The evidence is becoming clearer. Young people provide no protection to older members of society by staying away from school, university and work. But they wreak terrible long-term damage in other ways by maintaining their social isolation.
For anyone who has been sheltering since March, the situation seems frightening. If you haven’t set foot in your office for months, naturally you will be anxious.
And how much worse that is for children and students who haven’t seen the inside of a classroom or lecture theatre since the spring. They need reassurance, and it is the job of teachers and lecturers to provide that.
Boris Johnson wants the re-opening of our schools to be the springboard that brings the rest of Britain back to normality
That’s why I am disappointed with any lecturer or university official claiming they are being forced into the firing line by uncaring ministers. We have to find a compromise that reflects the critical need to get students back into lectures and tutorials.
As a university lecturer myself, I know the answer is to be pragmatic. We can ensure proper social distancing is observed, by moving some (but far from all) of the work online. Large groups can then be split up and seen on a staggered schedule. We need to apply common sense to get Britain’s education back on track. If that doesn’t happen, the consequences will be catastrophic. Some activists want colleges to stay closed until January, which is ludicrous – everything we know about coronavirus pathogens tells us they are more virulent in winter. We might be in the grip of a genuine second wave by the New Year.
What happens then? If the spring term is cancelled, following an autumn no-show, university students will have been left to drift for a year. It’s hard to imagine the system could ever fully recover: our top tier of education, the envy of the world, will be irreparably damaged.
That is brutally unfair on young people whose lives will be permanently affected. It will also have a devastating effect on the country’s capacity to recover from the pandemic. We need young people with world-class education to reboot our economy. Without them, we are lost.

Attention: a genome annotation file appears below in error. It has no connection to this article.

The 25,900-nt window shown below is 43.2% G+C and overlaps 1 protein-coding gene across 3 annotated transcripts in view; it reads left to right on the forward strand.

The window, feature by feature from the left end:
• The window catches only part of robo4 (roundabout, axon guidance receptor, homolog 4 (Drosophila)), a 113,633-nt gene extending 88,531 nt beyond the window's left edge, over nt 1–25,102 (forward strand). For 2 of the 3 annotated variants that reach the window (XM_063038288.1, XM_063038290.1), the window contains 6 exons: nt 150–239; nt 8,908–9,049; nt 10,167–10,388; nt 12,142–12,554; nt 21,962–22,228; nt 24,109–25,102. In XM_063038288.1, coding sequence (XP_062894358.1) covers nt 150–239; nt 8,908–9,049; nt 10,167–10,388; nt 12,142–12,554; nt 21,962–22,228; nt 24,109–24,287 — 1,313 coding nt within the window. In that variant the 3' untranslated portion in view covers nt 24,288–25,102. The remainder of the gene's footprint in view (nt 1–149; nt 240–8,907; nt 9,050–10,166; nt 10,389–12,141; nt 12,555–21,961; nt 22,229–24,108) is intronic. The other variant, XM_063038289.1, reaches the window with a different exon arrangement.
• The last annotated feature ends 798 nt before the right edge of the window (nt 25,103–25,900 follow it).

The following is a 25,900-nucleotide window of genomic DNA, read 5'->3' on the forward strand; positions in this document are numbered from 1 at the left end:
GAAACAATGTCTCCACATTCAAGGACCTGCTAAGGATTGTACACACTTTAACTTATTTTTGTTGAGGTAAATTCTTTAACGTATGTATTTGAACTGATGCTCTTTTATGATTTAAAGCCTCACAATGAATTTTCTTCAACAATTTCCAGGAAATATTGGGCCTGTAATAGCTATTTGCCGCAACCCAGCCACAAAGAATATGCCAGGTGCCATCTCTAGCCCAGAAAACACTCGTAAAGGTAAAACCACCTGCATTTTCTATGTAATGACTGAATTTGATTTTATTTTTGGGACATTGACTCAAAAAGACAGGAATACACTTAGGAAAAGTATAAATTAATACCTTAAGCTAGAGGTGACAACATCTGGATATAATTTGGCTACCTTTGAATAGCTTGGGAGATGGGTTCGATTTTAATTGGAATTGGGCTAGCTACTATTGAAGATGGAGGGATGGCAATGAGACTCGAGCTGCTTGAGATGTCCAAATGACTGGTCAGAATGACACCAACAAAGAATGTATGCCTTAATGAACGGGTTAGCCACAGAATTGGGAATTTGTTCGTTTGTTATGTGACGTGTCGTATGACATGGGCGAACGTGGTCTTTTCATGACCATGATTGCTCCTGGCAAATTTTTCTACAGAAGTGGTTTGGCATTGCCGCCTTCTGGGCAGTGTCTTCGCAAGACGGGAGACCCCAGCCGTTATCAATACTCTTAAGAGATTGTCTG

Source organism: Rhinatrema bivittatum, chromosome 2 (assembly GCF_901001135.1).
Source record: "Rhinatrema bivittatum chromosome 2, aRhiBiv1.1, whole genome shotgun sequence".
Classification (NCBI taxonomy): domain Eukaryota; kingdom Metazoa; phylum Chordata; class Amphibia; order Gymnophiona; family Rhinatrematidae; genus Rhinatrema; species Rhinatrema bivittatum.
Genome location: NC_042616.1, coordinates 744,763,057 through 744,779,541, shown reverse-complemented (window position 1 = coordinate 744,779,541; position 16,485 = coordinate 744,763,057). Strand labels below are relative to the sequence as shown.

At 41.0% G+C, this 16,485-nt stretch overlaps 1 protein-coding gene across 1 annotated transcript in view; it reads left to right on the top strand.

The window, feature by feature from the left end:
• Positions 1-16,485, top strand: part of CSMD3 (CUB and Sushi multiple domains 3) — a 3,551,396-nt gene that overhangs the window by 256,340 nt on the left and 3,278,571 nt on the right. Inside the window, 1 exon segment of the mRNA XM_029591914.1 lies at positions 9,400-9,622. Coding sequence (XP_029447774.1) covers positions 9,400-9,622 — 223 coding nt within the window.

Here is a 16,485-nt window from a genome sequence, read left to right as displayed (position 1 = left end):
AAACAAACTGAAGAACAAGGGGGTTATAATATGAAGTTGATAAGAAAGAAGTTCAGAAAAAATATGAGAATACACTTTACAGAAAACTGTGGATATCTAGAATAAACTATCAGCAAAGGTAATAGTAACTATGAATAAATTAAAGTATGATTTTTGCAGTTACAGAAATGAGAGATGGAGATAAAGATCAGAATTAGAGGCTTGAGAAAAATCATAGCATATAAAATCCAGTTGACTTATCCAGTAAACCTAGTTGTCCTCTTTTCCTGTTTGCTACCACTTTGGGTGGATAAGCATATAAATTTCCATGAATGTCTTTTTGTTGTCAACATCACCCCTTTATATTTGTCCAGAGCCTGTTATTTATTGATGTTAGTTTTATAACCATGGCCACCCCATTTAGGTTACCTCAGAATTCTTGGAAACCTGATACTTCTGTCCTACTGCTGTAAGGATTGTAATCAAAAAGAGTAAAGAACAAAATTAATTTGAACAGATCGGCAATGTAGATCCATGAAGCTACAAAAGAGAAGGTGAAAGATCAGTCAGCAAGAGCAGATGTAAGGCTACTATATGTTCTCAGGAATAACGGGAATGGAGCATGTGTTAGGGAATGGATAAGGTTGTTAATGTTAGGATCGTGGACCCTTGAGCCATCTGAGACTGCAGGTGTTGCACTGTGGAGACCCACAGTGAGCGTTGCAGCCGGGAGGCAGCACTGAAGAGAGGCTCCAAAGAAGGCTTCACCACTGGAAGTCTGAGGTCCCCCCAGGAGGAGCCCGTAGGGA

Denied the opportunity to complete the education that they have worked for all their lives, hundreds of thousands of young people’s health and wellbeing could suffer. A new epidemic, far more insidious and afflicting the youngest generation of adults, will take hold.
We can all do our bit to suppress the spread of the infection. We need to be vigilant and flexible. Anyone who has even mild symptoms should get themselves tested, and self-isolate until they get their results back. Hand-washing and social distancing are as essential as ever.
These precautions have been effective in pubs and restaurants. We need the courage to apply them in the workplace too. There’s no reason to fear infection in shops and offices – and everything to fear if we can’t get them running normally again.
Above all, we need to restart our universities. They are Britain’s brains trust, a resource of inestimable value for both students and the whole economy. We cannot allow them to disintegrate.
Professor Carl Heneghan is director of the University of Oxford’s Centre for Evidence-based Medicine